Michael O. Nowlan
Categories: Male Authors - Anglophone Authors - Authors of Non-Fiction - Saint John River Valley
Michael O. Nowlan was born in Chatham, New Brunswick on September 1, 1937. Education includes graduation from St. Thomas College High School, degrees from St. Thomas University (B.A. 1959) and the University of New Brunswick (B.Ed. 1964 and M.Ed. 1986). In 1977, he obtained a diploma for children's writing from the Institute of Children's Literature, Redding Ridge, Connecticut. He was in public education in New Brunswick from September 1961 until he retired in June 1994. He taught at Loggieville Rural High School 1961 62, at St. Thomas High School (Chatham) 1962 1964, and Oromocto High School 1964 1988. In Oromocto he was English Department Head 1971 78 and vice principal 1978 1988. In March 1988, he was seconded to the Department of Education as Consultant for English Language Arts, and in June 1989 he became Assistant Director in the Curriculum Development Branch, a position he held until retirement.
Nowlan has published hundreds of articles in newspapers and journals in Canada, the United States, and Great Britain, and he has 20 books to his credit. His latest book is Listen to the Cricket: a book of Haiku (Cogswell Books, 2006), and his major work was A Century of Service: A History of the Knights of Columbus in New Brunswick (Faye Editions, 2004). Listen to the Cricket consists of a lengthy essay with explains the history of the development of the haiku in Japan and eventually to where it became an international literary form, and there are 80 - 90 original haiku by Nowlan. A Century of Service examines how the Knights of Columbus came to New Brunswick and the many ways the organization has been an influential force in the lives of New Brunswickers.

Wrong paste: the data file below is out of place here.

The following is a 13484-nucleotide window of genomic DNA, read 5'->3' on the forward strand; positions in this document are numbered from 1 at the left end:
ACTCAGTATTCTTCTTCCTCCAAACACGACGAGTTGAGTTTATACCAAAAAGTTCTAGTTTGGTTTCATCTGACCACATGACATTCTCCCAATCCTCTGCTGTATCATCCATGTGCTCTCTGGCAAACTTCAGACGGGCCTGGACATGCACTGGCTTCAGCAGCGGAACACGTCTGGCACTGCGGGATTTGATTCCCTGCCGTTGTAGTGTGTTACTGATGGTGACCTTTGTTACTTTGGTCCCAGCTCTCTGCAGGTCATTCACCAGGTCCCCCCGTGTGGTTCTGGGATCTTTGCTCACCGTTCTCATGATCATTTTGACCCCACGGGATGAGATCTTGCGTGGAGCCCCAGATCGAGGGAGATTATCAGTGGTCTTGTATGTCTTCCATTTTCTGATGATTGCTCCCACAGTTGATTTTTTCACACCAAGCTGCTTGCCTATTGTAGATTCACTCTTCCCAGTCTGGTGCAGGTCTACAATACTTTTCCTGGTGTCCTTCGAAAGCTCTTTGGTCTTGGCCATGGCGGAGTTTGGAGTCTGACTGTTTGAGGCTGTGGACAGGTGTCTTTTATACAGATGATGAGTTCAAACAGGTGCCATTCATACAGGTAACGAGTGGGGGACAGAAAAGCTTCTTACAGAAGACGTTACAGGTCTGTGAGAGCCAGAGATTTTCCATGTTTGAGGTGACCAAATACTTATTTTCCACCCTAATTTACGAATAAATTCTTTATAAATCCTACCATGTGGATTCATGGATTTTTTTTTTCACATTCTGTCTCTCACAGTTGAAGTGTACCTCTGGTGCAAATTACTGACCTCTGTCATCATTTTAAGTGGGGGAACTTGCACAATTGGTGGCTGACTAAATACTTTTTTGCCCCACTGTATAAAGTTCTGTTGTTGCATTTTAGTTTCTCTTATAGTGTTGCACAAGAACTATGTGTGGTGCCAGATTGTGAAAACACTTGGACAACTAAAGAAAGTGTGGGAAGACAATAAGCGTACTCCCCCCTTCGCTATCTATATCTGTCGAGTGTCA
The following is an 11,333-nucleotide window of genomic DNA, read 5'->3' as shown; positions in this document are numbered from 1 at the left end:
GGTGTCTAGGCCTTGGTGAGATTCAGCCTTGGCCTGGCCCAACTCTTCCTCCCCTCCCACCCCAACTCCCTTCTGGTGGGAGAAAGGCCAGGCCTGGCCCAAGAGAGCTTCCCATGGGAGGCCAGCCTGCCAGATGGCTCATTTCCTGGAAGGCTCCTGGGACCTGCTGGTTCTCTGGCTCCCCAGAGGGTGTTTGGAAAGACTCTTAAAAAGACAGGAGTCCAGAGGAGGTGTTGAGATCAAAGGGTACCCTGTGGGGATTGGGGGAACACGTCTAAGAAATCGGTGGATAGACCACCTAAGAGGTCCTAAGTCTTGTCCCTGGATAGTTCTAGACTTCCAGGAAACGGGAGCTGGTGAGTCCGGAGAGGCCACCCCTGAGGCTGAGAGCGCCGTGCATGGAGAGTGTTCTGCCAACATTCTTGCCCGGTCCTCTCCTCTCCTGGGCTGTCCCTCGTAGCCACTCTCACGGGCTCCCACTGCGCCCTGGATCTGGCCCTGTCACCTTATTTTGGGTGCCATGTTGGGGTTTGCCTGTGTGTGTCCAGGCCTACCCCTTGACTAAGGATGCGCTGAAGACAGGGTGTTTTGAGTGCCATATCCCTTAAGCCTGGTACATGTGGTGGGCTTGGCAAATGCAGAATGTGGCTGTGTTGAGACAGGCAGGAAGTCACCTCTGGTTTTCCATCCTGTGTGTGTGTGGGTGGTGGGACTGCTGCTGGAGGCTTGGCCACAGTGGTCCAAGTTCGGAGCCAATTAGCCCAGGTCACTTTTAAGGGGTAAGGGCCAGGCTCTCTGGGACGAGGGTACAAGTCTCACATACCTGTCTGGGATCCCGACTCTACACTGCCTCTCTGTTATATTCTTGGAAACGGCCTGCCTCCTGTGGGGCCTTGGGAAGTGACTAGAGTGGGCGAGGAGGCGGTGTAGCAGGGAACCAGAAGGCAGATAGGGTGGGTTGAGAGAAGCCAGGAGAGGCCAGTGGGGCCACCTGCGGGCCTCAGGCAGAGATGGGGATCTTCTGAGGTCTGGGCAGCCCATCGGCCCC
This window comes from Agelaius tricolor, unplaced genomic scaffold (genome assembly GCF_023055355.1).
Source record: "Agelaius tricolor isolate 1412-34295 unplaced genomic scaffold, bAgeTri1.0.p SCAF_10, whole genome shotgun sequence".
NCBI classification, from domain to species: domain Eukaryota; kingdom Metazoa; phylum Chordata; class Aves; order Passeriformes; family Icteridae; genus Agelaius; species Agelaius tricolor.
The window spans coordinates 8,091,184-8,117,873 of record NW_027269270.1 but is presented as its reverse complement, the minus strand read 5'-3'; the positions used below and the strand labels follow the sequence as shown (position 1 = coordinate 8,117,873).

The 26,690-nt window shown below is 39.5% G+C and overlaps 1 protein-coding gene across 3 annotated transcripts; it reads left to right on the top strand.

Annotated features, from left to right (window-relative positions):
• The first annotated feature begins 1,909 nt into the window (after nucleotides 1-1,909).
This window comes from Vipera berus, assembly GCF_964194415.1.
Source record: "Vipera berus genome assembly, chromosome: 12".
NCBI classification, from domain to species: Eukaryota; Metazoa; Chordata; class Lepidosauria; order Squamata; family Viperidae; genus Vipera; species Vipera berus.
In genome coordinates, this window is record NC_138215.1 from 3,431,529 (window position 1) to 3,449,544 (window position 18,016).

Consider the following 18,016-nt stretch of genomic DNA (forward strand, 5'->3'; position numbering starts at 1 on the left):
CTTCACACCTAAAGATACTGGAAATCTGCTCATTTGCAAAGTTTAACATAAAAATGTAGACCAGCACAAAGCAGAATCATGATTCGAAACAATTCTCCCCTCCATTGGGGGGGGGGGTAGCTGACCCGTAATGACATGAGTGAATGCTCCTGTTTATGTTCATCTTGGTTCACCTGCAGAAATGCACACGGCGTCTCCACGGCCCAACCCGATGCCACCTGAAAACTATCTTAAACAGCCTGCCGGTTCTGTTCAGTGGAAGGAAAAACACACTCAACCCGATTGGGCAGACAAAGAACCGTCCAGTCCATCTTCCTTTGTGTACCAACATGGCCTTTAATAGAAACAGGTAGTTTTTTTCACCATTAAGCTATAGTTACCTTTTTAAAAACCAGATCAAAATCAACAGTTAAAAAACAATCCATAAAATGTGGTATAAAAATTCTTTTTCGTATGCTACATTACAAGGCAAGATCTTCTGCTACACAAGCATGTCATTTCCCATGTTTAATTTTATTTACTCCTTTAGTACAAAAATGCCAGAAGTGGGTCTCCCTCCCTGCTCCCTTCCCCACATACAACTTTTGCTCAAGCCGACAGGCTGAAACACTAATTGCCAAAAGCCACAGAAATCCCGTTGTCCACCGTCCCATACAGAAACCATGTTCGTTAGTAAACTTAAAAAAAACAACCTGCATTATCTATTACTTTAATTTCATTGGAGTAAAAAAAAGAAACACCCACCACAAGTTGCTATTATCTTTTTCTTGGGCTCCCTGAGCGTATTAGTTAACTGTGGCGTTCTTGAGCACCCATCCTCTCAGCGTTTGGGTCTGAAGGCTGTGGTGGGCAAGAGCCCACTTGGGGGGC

How has New Brunswick influenced your work?
New Brunswick has influenced my work in several ways. First, there was the New Brunswick literary scene, especially in Fredericton where several poets encouraged me and suggested avenues for publication. The Daily Gleaner and The Atlantic Advocate also had an impact as instruments for freelance reporting, writing book reviews, articles, and numerous commentaries. Those influences enabled me to move into a larger world of publishing in bigger markets. I guess I can say the New Brunswick influence allowed me to hone my skills.
What is your favourite New Brunswick book, and why?
I have no specific New Brunswick book among my favourites, but the poetry titles of the late Fred Cogswell will always stand out as significant. The novels of David Adams Richards are also high on my list of favourites, especially Mercy Among the Children. Cogswell’s poetry has great imagery and a powerful message of the human condition while Richards’ novels capture life as it is/was lived in small-town New Brunswick - life with which those who experience it may easily identify.
What do you consider to be the highlight of your career so far?
Highlights of my writing career are many but what stands out is the recognition of my work that has been anthologized in Canadian school text books and in one textbook in Australia.
|Special certificate, Writers’ Unit 30 of the American Philatelic Society - 2004|
|Certificate of honour, Writers’ Federation of New Brunswick - 1999|
Listen to the Cricket: A Book of Haiku